Friday June 27, 2008 7:30am WST
For Immediate Release
"The good agreements reached by the Joint Parliamentary Committee on Treaties, which have expressed that Australia has a responsibility for those people it chooses to expel to other countries, and that this responsibility extends to how they are being treated by the authorities, the police or the courts in those countries are very welcome indeed," WA Human Rights group Project SafeCom said today, "but they are only part of the picture of responsibilities that Australia has to those it expels."
(see AAP Report below)
"During the Howard years, and even in the last six months, under the Rudd government, Australia has deported hundreds of asylum seekers who failed their claims under Australia's often failing asylum seeker assessment processes, and the former government wrongly claimed to have no responsibility for those deported asylum seekers beyond the Australian airport environment," spokesman Jack H Smit said.
"We warmly welcome the intentions expressed by the Parliamentary Committee, but both monitoring, and conversely, a refusal by Australian authorities to share personal information of deported persons, should be carefully weighted and implemented."
"Australia has been guilty of serious breaches of treaties and conventions in its treatment of asylum seekers, and many people who we deemed to not be refugees, have been deported back to the countries they fled from, their personal details and identifiers have been shared with authorities of those countries upon their arrival, and this has led to their imprisonment, torture, arrest, intimidation of their immediate relatives, and also to unlawful killings and murder of those deported persons."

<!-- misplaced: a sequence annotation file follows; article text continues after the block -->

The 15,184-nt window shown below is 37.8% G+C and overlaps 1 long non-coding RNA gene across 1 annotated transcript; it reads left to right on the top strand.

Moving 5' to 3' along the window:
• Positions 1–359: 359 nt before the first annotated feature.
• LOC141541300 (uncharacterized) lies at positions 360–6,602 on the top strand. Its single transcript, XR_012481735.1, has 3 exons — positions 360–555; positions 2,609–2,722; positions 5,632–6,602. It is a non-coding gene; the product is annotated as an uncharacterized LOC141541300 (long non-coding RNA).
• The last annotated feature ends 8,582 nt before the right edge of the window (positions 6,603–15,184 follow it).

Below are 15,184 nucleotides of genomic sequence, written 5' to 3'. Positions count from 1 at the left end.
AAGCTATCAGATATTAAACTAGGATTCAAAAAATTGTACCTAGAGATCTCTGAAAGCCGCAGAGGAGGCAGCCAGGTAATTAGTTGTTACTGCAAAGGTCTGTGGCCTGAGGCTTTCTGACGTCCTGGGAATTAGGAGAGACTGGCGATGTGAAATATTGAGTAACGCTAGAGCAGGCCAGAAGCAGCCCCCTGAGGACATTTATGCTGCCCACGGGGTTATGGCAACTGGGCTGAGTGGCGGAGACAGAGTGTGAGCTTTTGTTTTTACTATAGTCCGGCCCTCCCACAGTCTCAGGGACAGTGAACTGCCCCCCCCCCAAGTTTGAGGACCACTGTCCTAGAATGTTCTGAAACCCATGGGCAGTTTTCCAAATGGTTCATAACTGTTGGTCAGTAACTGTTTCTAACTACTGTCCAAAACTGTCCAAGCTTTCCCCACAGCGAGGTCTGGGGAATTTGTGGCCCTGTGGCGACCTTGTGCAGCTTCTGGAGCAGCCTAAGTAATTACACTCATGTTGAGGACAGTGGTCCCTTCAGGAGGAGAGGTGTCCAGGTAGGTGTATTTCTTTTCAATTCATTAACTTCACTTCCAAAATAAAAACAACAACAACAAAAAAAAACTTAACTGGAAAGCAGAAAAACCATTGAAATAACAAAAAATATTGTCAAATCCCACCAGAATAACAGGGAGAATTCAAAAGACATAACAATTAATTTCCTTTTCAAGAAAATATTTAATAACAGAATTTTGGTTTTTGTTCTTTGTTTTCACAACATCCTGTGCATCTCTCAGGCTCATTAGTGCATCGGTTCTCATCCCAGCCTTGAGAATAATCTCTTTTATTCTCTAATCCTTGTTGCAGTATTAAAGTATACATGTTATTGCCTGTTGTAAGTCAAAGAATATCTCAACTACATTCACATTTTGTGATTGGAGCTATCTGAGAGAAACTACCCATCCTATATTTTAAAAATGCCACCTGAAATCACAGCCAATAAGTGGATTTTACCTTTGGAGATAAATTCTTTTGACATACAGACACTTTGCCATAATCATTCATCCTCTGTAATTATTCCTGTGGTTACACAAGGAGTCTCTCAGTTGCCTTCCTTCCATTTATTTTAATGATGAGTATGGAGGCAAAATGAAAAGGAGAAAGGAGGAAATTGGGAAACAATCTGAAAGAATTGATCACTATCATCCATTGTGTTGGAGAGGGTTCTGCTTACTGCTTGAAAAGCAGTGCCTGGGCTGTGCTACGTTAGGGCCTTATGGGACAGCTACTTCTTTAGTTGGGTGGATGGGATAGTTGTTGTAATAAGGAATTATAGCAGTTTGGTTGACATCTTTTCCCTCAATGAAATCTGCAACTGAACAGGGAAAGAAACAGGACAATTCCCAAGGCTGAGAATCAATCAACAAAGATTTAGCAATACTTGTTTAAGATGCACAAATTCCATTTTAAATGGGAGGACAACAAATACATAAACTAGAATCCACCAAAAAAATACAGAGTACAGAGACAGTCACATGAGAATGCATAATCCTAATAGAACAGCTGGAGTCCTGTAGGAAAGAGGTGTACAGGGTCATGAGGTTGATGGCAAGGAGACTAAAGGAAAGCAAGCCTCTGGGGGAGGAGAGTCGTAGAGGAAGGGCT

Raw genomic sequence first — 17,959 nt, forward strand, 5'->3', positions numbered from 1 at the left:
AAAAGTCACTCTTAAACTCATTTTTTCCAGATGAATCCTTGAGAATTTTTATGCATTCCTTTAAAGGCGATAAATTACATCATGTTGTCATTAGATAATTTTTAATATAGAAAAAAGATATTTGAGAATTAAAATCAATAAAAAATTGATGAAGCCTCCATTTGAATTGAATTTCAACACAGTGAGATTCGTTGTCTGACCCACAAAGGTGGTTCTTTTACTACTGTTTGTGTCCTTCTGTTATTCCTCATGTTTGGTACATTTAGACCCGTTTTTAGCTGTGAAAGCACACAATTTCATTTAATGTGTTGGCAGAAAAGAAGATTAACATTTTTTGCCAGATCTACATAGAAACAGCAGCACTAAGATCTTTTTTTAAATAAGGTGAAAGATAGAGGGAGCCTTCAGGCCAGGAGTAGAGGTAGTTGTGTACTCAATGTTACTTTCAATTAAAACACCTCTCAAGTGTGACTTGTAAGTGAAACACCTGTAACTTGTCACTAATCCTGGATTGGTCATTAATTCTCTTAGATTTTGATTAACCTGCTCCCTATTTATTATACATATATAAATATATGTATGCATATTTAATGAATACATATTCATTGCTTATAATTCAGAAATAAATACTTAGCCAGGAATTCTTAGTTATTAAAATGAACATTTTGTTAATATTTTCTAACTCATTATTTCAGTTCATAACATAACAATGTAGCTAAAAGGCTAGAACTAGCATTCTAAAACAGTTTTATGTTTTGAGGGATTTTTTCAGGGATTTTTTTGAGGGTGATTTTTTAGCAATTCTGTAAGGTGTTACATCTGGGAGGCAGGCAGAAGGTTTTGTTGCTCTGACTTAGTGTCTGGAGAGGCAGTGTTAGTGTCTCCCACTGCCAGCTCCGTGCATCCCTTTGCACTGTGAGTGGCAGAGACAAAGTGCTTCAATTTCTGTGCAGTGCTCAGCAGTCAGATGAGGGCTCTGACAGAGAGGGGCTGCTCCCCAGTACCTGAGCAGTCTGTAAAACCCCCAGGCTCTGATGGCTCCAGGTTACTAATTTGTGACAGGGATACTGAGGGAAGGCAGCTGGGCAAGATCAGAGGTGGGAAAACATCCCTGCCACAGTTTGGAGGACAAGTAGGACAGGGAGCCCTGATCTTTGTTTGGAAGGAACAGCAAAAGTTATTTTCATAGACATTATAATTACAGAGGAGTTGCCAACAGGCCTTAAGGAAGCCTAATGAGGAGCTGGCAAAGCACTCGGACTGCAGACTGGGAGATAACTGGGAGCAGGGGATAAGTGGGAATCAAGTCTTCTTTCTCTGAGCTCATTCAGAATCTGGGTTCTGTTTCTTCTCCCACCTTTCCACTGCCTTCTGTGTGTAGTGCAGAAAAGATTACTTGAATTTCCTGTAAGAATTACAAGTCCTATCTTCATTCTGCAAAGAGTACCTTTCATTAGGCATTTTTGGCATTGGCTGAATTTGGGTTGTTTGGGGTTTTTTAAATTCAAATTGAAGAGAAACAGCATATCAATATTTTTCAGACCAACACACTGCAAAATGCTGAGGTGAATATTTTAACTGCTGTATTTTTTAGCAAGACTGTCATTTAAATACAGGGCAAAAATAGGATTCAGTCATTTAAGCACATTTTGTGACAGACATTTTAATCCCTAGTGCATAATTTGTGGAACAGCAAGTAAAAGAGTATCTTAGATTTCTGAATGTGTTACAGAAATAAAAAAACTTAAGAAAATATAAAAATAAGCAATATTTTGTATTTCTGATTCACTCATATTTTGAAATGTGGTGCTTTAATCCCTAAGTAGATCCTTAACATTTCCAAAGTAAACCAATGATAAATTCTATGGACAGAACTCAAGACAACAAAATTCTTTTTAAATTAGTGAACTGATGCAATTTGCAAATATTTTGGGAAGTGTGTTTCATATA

"Project SafeCom calls on the Joint Parliamentary Committee on Treaties to also consider Australia's Obligations under the United Nations Refugee Convention and its provisions of non-refoulement, and make firm and safe determinations and implement protocols for the deportation processes of asylum seekers if they are rejected under our asylum assessment processes."
Jack H Smit
Project SafeCom Inc.
[phone number posted]
Push to rethink global police info-share
The Age / AAP
June 26, 2008 - 1:13PM
Federal police should be barred from sharing information with other countries if it exposes Australian citizens to the death penalty, a parliamentary committee says.
Six of the so-called Bali Nine drug mules are on death row in Indonesia after Australian police helped tip off Indonesian authorities in 2005.
The joint standing committee on treaties wants a review of policy on international police cooperation and other information exchanges.
Committee chair Labor MP Kelvin Thompson said the recommendation was aimed at ensuring better protection of human rights.
"(The committee's) inquiry did raise issues in relation to police-to-police cooperation," Mr Thompson told parliament.
"The committee has recommended a review of police-to-police cooperation and intelligence-sharing arrangements.
"Information should not be exchanged with another country if doing so would expose an Australian citizen to the death penalty."
The committee also recommended Australia adopt closer scrutiny of people who are extradited from this country.
"The committee has raised a number of concerns in its report about the general operation of Australia's current treaty model for extradition," Mr Thompson said.
"Australia's responsibility for persons extradited should not end at the conclusion of the extradition process but should extend to monitoring the detention of extradited persons, the judicial proceedings they are subject to, their sentencing and their imprisonment.
"The committee considers that a formal system should be established by the government to monitor the status of extradited persons."
© 2008 AAP